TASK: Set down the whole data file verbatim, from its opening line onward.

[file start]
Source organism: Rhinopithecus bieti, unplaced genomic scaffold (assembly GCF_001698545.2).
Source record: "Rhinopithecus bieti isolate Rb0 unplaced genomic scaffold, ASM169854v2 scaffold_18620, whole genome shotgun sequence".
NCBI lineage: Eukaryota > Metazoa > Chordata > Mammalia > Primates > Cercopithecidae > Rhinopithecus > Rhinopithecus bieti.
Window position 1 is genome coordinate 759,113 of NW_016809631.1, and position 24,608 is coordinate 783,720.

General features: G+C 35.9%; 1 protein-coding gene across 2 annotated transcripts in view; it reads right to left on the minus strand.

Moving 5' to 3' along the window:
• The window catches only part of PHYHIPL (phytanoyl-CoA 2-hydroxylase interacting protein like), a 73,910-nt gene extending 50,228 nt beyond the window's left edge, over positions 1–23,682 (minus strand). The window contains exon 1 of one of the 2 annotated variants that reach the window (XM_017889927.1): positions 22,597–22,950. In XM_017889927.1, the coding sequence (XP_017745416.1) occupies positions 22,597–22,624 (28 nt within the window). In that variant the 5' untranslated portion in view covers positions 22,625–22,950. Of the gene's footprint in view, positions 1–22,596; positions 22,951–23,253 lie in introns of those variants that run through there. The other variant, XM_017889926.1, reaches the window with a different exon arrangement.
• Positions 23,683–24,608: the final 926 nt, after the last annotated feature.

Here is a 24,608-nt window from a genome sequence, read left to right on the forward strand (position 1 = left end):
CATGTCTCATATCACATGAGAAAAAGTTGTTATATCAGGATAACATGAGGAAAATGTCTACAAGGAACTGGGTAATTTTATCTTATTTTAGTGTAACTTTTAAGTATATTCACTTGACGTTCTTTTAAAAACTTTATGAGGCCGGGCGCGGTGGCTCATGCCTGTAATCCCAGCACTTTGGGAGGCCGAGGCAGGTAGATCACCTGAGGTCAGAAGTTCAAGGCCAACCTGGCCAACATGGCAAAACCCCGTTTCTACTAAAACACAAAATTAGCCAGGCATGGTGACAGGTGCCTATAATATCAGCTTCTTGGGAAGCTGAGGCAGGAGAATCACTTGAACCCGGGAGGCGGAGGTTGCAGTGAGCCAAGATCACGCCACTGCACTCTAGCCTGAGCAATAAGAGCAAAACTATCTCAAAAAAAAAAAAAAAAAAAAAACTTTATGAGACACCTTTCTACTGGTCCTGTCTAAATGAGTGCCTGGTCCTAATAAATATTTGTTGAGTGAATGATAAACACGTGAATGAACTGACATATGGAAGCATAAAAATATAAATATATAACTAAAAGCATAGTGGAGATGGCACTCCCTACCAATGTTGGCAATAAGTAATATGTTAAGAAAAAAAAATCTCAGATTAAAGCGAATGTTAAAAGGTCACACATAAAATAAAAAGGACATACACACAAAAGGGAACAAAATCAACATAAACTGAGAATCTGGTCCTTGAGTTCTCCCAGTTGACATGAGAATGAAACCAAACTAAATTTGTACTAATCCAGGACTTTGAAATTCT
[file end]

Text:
Source organism: Rhinopithecus bieti, unplaced genomic scaffold (assembly GCF_001698545.2).
Source record: "Rhinopithecus bieti isolate Rb0 unplaced genomic scaffold, ASM169854v2 scaffold_18620, whole genome shotgun sequence".
NCBI lineage: Eukaryota > Metazoa > Chordata > Mammalia > Primates > Cercopithecidae > Rhinopithecus > Rhinopithecus bieti.
Window position 1 is genome coordinate 759,113 of NW_016809631.1, and position 24,608 is coordinate 783,720.

General features: G+C 35.9%; 1 protein-coding gene across 2 annotated transcripts in view; it reads right to left on the minus strand.

Moving 5' to 3' along the window:
• The window catches only part of PHYHIPL (phytanoyl-CoA 2-hydroxylase interacting protein like), a 73,910-nt gene extending 50,228 nt beyond the window's left edge, over positions 1–23,682 (minus strand). The window contains exon 1 of one of the 2 annotated variants that reach the window (XM_017889927.1): positions 22,597–22,950. In XM_017889927.1, the coding sequence (XP_017745416.1) occupies positions 22,597–22,624 (28 nt within the window). In that variant the 5' untranslated portion in view covers positions 22,625–22,950. Of the gene's footprint in view, positions 1–22,596; positions 22,951–23,253 lie in introns of those variants that run through there. The other variant, XM_017889926.1, reaches the window with a different exon arrangement.
• Positions 23,683–24,608: the final 926 nt, after the last annotated feature.

Here is a 24,608-nt window from a genome sequence, read left to right on the forward strand (position 1 = left end):
CATGTCTCATATCACATGAGAAAAAGTTGTTATATCAGGATAACATGAGGAAAATGTCTACAAGGAACTGGGTAATTTTATCTTATTTTAGTGTAACTTTTAAGTATATTCACTTGACGTTCTTTTAAAAACTTTATGAGGCCGGGCGCGGTGGCTCATGCCTGTAATCCCAGCACTTTGGGAGGCCGAGGCAGGTAGATCACCTGAGGTCAGAAGTTCAAGGCCAACCTGGCCAACATGGCAAAACCCCGTTTCTACTAAAACACAAAATTAGCCAGGCATGGTGACAGGTGCCTATAATATCAGCTTCTTGGGAAGCTGAGGCAGGAGAATCACTTGAACCCGGGAGGCGGAGGTTGCAGTGAGCCAAGATCACGCCACTGCACTCTAGCCTGAGCAATAAGAGCAAAACTATCTCAAAAAAAAAAAAAAAAAAAAAACTTTATGAGACACCTTTCTACTGGTCCTGTCTAAATGAGTGCCTGGTCCTAATAAATATTTGTTGAGTGAATGATAAACACGTGAATGAACTGACATATGGAAGCATAAAAATATAAATATATAACTAAAAGCATAGTGGAGATGGCACTCCCTACCAATGTTGGCAATAAGTAATATGTTAAGAAAAAAAAATCTCAGATTAAAGCGAATGTTAAAAGGTCACACATAAAATAAAAAGGACATACACACAAAAGGGAACAAAATCAACATAAACTGAGAATCTGGTCCTTGAGTTCTCCCAGTTGACATGAGAATGAAACCAAACTAAATTTGTACTAATCCAGGACTTTGAAATTCT